A San Francisco startup named Nebia, backed by some of the biggest names in technology, released a $199 shower head this week. It promises to provide a hotter, more satisfying shower using less water than traditional models.
I went to their offices, disrobed and took a 10 minute shower. I'll tell you what it's like.
First, some background.
Nebia seems a lot like a technology company: Gabriel Parisi-Amon, its CEO and co-founder, wrangled iPhone parts in Apple's supply chain before designing the shower head. Nebia's based in an industrial neighborhood in San Francisco that's packed with software startups. Its investors include some high-profile executives: Apple CEO Tim Cook, The Schmidt Family Foundation and Fitbit CEO James Park.
But Nebia by Moen, which launched this week, is not digital technology. There's no chip, no app and no software.
Instead, Nebia is a bet that non-software companies can combine product design techniques borrowed from some of the Valley's most iconic firms with the marketing and online sales practices used by other tech-adjacent companies to sell products in stodgy sectors like mattresses, suitcases and now, plumbing fixtures.
"When you're making a new product, you have to look at it with a blank slate and an open mind," co-founder and chief marketing officer Phillip Winter said.
When Nebia was building prototypes of its shower heads, Parisi-Amon said it discovered that a 3D printer produced special nozzles faster than a supplier could ship them. This allowed for more frequent tests, more data and a faster development process.
The founders are aware they're selling a physical product that needs to be manufactured, warehoused, and shipped. Unlike software, you can't produce another physical unit for free, so the margins are lower. And while the startup was founded in 2014, shortly after Google bought Nest and spurred a wave of investment in technology hardware companies, the sector has cooled. Investment in the sector declined during the last three years, according to Crunchbase.
Winter told CNBC that his firm sold 20,000 units of its Nebia Spa Shower model, which launched in 2015 for $500. But unit sales are likely to increase. In the past two years, Nebia forged a partnership with Moen, a major Ohio-based designer of faucets and fixtures, which teamed with the startup to develop and produce the Nebia by Moen
The Nebia shower that head launched this week ships in May, is Moen-branded and costs $200. It'll be available in home improvement stores later this year.
I went to their offices, disrobed and took a 10 minute shower to see what it was like.
Nebia's founders say that getting investors under the shower is their key to getting so many big-name people on board.
The company built a private shower inside what used to be a server closet in its loft office in San Francisco and encourages prospective employees, investors, and journalists like me to try it out. It can be awkward, Parisi-Amon said, but people who become involved with the startup nearly always accept the shower.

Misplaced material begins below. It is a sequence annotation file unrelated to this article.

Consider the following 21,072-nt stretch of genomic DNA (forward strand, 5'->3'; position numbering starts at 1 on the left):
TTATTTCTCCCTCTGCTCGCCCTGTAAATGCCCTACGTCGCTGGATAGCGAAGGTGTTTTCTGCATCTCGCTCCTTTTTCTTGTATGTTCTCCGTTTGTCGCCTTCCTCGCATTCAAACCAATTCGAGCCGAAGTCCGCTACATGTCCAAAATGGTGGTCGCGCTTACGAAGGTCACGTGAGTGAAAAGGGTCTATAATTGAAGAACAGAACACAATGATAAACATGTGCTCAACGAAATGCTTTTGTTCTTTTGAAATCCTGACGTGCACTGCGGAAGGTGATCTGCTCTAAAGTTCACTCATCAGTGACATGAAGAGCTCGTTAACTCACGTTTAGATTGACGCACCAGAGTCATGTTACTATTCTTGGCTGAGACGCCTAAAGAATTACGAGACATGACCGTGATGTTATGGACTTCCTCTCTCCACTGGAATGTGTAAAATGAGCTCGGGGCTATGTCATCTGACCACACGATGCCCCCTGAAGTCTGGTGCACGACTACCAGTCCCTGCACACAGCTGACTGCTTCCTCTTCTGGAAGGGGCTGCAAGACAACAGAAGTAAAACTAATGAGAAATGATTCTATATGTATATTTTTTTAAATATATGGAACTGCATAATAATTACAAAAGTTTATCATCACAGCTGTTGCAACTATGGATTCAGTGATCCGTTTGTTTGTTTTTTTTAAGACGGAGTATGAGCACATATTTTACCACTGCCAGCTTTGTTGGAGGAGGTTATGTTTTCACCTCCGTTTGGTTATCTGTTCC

Cook invested after he tried a prototype at a Silicon Valley gym, Winter said. He became the company's first investor and has provided ongoing support. Moen signed on board after executives found the shower reminded them of a Tesla.
It's not a typical shower — it mists water instead of dumping it on you. Parisi-Amon recommended letting it run and mist for up to a minute before getting in. Low heat is a common complaint with so-called "low flow" showers. I was able to adjust the angle and height of the shower head, bringing it closer to my head for a hotter, more intense shower. It was definitely warm enough for me, and I like hot showers.
I like the design, too. The shower head is clad in aluminum, like a MacBook or iPhone, and it has thoughtful touches, like a magnetic mount for a detachable shower hose. The part where the water comes out of is a graceful, curved loop, with six different jets that spray mist. It looks premium.
$200 or $500 seems like a lot to spend on a plumbing fixture when hardware stores sell comparable products for as little as $20 or less, though those are typically mostly made of plastic. Winter says the cost doesn't seem as high when you consider that water costs money, and the Nebia product uses less water than competitors.
"The payback period is fast," Winter said. "A family of four in NYC will be paid back in less than a year," he said of the savings.
For now, even after the partnership with Moen, Nebia is launching its newest shower head on Kickstarter. It believes Kickstarter customers give detailed feedback and will provide cash flow benefits to the company. The company's not profitable yet but sees breaking even as an important short-term goal, Parisi-Amon said.
A previous version of this story misattributed The Schmidt Family Foundation's investment in Nebia.